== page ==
- Uber and Airbnb are two special companies: they were the first to massively disrupt the taxi and hotel businesses respectively, creating two-sided marketplaces that enjoy strong competitive advantages.
- Both companies are still growing quickly, but they are both very expensive, both in absolute terms and when compared to competitors.
- We believe Airbnb has a stronger competitive moat, which is reflected in its higher profit margins that rival those of software SaaS companies.
Uber (NYSE:UBER) and Airbnb (NASDAQ:ABNB) are two special companies in that they were the first to massively disrupt the taxi and hotel businesses respectively, creating two-sided marketplaces that enjoy strong competitive advantages. We were wondering which of the two has a stronger competitive moat, and if either of them is a buy at current prices. We'll explore that in this article and also talk about their valuations, growth, and risks.
Like with most marketplaces, Airbnb's and Uber's biggest competitive advantage is their network effect.
The larger the number of hosts who list on Airbnb the more guests it will get, and the larger the number of guests booking through Airbnb the more hosts it will get. Two-sided marketplaces are very difficult to start, but once they have some momentum, it's even more difficult to unseat them. The same logic applies to Uber, where more drivers mean better service because you get a ride faster, which means more users, and therefore more drivers want to join the Uber platform.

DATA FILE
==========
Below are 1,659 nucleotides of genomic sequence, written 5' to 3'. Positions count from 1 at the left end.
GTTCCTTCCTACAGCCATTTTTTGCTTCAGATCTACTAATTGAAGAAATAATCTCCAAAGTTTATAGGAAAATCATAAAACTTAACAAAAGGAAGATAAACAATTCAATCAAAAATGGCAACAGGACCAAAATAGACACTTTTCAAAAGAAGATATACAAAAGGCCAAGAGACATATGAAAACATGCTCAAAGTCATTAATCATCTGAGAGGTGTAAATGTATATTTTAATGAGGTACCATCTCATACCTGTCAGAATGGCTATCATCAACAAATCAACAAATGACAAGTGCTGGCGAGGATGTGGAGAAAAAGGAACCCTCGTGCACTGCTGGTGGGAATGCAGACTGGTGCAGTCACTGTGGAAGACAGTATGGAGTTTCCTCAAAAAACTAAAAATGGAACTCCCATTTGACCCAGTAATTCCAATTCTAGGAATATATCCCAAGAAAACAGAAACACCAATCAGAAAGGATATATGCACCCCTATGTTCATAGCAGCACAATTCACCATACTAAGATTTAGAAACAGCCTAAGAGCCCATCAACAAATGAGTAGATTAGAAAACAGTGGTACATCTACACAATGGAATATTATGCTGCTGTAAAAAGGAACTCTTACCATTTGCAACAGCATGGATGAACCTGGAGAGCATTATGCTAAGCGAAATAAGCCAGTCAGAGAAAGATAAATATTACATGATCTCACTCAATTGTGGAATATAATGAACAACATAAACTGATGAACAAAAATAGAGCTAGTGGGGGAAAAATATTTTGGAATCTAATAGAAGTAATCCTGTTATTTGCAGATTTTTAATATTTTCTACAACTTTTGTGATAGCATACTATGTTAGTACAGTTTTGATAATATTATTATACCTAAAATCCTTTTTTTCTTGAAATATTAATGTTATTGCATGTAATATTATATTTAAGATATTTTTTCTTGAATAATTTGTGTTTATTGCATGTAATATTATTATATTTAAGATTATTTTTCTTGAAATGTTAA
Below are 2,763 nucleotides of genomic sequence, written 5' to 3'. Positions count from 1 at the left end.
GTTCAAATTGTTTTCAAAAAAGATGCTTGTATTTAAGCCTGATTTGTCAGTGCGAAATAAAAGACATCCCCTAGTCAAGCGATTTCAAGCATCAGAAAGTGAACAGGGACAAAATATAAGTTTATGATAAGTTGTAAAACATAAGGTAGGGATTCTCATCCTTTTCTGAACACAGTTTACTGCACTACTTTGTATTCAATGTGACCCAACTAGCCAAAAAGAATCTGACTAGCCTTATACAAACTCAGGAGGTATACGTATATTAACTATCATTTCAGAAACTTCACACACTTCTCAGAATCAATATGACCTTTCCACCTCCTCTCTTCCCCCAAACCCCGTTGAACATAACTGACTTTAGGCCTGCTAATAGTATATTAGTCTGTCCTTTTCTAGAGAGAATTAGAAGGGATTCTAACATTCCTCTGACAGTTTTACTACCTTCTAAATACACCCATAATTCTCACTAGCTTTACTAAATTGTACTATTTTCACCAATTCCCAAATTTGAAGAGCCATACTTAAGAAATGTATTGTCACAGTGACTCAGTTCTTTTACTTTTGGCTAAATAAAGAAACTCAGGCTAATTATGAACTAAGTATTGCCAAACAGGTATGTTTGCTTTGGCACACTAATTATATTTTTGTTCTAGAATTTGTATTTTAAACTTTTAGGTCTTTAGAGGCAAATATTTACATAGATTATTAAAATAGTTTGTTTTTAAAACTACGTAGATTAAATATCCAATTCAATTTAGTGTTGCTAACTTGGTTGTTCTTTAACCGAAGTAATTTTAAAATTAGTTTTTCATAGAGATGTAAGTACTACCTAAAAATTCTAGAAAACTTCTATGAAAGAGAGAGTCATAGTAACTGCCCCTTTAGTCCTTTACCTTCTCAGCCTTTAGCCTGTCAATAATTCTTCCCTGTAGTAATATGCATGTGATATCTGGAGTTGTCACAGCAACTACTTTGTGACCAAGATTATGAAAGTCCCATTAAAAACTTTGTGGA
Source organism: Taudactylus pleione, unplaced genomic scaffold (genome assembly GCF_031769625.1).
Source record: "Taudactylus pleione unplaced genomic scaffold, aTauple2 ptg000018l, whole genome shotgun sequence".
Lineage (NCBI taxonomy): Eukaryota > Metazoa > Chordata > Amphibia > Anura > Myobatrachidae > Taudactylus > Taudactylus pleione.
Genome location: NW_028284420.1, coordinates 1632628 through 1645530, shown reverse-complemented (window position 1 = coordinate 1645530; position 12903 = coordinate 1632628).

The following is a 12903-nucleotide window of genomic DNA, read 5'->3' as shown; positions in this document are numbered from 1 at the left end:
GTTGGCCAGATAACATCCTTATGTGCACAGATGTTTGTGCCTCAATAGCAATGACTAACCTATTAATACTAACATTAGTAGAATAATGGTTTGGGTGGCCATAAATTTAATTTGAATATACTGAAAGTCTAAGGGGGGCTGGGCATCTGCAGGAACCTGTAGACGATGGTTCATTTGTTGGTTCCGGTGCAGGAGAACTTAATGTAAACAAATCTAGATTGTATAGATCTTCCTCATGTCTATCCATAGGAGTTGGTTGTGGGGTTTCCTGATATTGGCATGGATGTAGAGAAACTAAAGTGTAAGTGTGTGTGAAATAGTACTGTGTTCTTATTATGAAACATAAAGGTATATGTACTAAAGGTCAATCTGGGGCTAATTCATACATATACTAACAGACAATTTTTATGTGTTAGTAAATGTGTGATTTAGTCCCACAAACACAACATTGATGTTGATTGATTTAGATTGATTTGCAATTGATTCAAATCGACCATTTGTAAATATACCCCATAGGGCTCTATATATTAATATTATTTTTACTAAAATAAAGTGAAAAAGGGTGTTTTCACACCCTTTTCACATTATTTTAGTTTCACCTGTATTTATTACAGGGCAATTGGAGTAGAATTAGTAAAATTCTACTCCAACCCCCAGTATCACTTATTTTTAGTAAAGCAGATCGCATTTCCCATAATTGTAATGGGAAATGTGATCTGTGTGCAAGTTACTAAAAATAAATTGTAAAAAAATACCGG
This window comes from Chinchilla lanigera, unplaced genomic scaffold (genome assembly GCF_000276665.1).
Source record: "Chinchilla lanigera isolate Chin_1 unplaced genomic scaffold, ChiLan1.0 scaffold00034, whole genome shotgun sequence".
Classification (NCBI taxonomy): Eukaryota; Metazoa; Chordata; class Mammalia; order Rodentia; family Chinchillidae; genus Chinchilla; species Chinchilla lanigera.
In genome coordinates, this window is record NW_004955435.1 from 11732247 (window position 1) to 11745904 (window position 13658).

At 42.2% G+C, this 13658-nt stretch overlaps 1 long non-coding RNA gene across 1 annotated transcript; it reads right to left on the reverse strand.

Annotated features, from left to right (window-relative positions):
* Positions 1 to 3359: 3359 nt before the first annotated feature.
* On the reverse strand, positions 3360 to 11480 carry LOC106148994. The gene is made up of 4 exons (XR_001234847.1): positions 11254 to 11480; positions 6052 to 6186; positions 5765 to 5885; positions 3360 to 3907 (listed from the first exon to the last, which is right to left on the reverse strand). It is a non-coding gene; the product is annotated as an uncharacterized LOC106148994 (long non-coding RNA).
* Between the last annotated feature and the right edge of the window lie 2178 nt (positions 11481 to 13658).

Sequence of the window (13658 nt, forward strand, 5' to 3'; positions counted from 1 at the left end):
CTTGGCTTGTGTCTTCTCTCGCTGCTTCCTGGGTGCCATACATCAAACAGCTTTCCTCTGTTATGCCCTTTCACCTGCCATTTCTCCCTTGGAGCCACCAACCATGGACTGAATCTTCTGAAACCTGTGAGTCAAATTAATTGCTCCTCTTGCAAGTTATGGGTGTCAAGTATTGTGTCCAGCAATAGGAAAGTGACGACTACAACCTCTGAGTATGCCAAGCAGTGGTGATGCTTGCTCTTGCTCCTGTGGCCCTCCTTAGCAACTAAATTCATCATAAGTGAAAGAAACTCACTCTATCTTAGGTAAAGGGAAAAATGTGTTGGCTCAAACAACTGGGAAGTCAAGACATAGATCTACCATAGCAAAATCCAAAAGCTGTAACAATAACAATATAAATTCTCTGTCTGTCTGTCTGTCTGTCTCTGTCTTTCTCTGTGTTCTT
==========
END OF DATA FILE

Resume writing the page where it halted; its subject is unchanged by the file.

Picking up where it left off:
In general, the network effect occurs when the value of a particular good or service increases for both new and existing users as more customers use that good or service. The network effect is a virtuous cycle that allows strong companies to become even stronger.
Airbnb and Uber benefit the most from the network effect because they have the largest networks, but their competitors also benefit from it to a lesser extent. In Uber's case, its competitors DoorDash (DASH) in deliveries and Lyft (LYFT) in rides also have managed to reach critical mass with their networks allowing them some benefit from this competitive advantage. In Airbnb's case, all of its main competitors, Booking (BKNG), Expedia (EXPE), and Tripadvisor (TRIP) also have reached enough scale to benefit to some degree of the network effect moat. Huge reservation transaction volumes run each year through Booking and Expedia, making these platforms highly coveted distribution channels for travel suppliers like hotels and airlines. This increases the appeal of the booking sites to travelers, thus setting off the virtuous cycle. In Tripadvisor's case, it has the most hotel reviews, so users go there to research hotels, and the more users visit the site the more new reviews get added.